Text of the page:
FunctionsThey can perform limited eye-care functions.They can perform any level of eye-care functions.
EducationA minimum of eight years of education after high school is mandatory.A minimum of twelve years of education after high school is mandatory.
Eye residency programThey don't need to join the eye residency program. However, they can join it optionally.They are required to complete at least three years of hospital-based eye residency program.
SalaryThey draw less salary.They draw more salary.
RelationshipThey refer patients to ophthalmologists for performing surgeries and other serious eye-related issues.They refer patients to optometrists for post-surgical eye-care, vision therapy, optical aid, and contact lens fittings.
DegreeThey receive a Doctor of Optometry (OD) degree.They receive a Doctor of Osteopathic Medicine (DO) or Doctor of Medicine (MD) degree.
Surgical proceduresThey can carry out minor surgical procedures in some states. They can carry out serious surgical procedures in all the states. 

Comparison Chart

Optometrist vs. Ophthalmologist: Let’s find out the Key Differences between Optometrist and Ophthalmologist, their Similarities, Salaries, what they can do, and which one you need to choose.

Comparison Video

Optometrist or Ophthalmologist: Know the difference

Choosing Between Optometrist Or Ophthalmologist

Optometrists can be called the primary eye-care providers as they cannot perform advanced eye surgeries due to their limited scope legally. Ophthalmologists, on the other hand, are the advanced eye-care providers who can perform eye surgeries as they are medical physicians. An optometrist can refer you to an ophthalmologist for an advanced procedure that he cannot perform.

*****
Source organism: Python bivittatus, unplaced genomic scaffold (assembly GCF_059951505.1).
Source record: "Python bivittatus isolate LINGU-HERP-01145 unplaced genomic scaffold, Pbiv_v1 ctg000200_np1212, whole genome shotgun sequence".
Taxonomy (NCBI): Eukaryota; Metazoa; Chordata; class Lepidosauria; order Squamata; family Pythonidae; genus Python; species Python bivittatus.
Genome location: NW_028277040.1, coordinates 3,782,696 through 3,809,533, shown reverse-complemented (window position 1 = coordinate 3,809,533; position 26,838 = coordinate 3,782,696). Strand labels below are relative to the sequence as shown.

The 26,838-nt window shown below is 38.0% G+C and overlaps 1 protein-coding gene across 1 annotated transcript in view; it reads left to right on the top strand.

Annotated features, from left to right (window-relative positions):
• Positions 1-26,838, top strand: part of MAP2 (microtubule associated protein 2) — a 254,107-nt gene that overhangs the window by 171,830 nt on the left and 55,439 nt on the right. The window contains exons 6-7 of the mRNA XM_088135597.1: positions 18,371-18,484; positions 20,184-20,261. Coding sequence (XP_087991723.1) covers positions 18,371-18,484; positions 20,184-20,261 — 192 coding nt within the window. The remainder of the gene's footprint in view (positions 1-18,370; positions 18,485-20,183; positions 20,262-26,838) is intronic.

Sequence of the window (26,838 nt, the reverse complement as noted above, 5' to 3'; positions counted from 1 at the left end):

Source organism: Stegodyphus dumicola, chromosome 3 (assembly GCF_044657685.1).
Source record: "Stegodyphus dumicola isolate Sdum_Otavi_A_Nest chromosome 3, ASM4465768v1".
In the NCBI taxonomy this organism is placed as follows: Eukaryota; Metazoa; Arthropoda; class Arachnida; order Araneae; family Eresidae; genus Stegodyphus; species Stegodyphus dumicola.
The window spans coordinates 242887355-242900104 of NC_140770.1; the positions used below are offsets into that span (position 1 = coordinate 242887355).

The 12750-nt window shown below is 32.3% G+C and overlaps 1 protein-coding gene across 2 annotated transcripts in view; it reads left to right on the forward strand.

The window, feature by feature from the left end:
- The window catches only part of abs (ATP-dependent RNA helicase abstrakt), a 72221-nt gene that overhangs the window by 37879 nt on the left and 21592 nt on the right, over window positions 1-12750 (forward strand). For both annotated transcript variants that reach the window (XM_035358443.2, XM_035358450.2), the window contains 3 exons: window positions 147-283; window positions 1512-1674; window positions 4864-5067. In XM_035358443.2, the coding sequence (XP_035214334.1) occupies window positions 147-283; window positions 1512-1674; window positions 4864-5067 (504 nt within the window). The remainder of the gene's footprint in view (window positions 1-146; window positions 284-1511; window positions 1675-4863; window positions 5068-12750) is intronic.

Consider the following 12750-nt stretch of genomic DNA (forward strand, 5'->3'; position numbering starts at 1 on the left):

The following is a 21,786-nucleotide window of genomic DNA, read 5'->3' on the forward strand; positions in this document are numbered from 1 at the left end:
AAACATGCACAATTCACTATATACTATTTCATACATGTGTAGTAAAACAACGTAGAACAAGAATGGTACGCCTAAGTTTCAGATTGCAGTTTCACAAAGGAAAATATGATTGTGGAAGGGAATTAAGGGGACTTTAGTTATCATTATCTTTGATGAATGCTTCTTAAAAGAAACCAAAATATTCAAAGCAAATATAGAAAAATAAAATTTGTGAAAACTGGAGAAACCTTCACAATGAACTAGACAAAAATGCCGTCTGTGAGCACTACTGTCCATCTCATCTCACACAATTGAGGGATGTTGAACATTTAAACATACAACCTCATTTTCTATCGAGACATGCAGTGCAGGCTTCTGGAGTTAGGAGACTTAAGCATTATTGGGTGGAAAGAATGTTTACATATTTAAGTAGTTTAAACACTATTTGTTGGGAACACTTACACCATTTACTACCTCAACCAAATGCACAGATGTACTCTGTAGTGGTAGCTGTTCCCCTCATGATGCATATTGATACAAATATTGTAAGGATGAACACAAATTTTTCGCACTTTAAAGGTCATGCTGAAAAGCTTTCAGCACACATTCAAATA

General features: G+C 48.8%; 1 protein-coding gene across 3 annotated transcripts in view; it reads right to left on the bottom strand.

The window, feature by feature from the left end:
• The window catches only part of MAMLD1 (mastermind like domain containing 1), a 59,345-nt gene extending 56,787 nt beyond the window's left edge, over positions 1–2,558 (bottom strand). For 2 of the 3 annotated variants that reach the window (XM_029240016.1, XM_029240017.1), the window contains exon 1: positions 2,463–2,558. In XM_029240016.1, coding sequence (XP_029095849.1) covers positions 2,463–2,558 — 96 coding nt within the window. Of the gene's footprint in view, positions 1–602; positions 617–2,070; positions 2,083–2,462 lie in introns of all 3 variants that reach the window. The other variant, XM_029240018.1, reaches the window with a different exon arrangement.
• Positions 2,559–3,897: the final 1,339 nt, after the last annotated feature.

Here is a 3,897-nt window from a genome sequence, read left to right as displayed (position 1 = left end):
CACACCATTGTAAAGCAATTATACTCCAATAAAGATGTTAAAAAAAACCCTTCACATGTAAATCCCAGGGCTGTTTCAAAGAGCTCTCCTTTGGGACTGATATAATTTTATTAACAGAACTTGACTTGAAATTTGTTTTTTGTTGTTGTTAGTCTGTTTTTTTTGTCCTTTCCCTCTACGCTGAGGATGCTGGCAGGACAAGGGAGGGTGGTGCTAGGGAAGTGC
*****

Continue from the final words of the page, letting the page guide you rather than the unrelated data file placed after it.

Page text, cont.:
Disclaimer

This article may contain obsolete or inaccurate information. Only a healthcare professional is qualified to provide medical advice, and only the health authorities in your country have the authority to issue public health guidance.

The Site and application cannot and do not contain medical/health and related subjects advice or treatment. The medical/health and related subjects information is provided for general informational and educational purposes only and is not a substitute for professional advice or treatment. Accordingly, before taking any actions based upon such information, we encourage you to consult with the appropriate professionals. We do not provide any kind of medical/health and related subjects advice or treatment. THE USE OR RELIANCE OF ANY INFORMATION CONTAINED ON THIS SITE OR OUR MOBILE APPLICATION IS SOLELY AT YOUR OWN RISK.

If you think you may have a medical/health emergency, contact your doctor, medical/health professional, or other qualified medical/health providers immediately.

For more information check our TOS & Disclaimer page.

Share via
Optometrist vs. Ophthalmologist: What’s The Difference? ~ Difference 101
Send this to a friend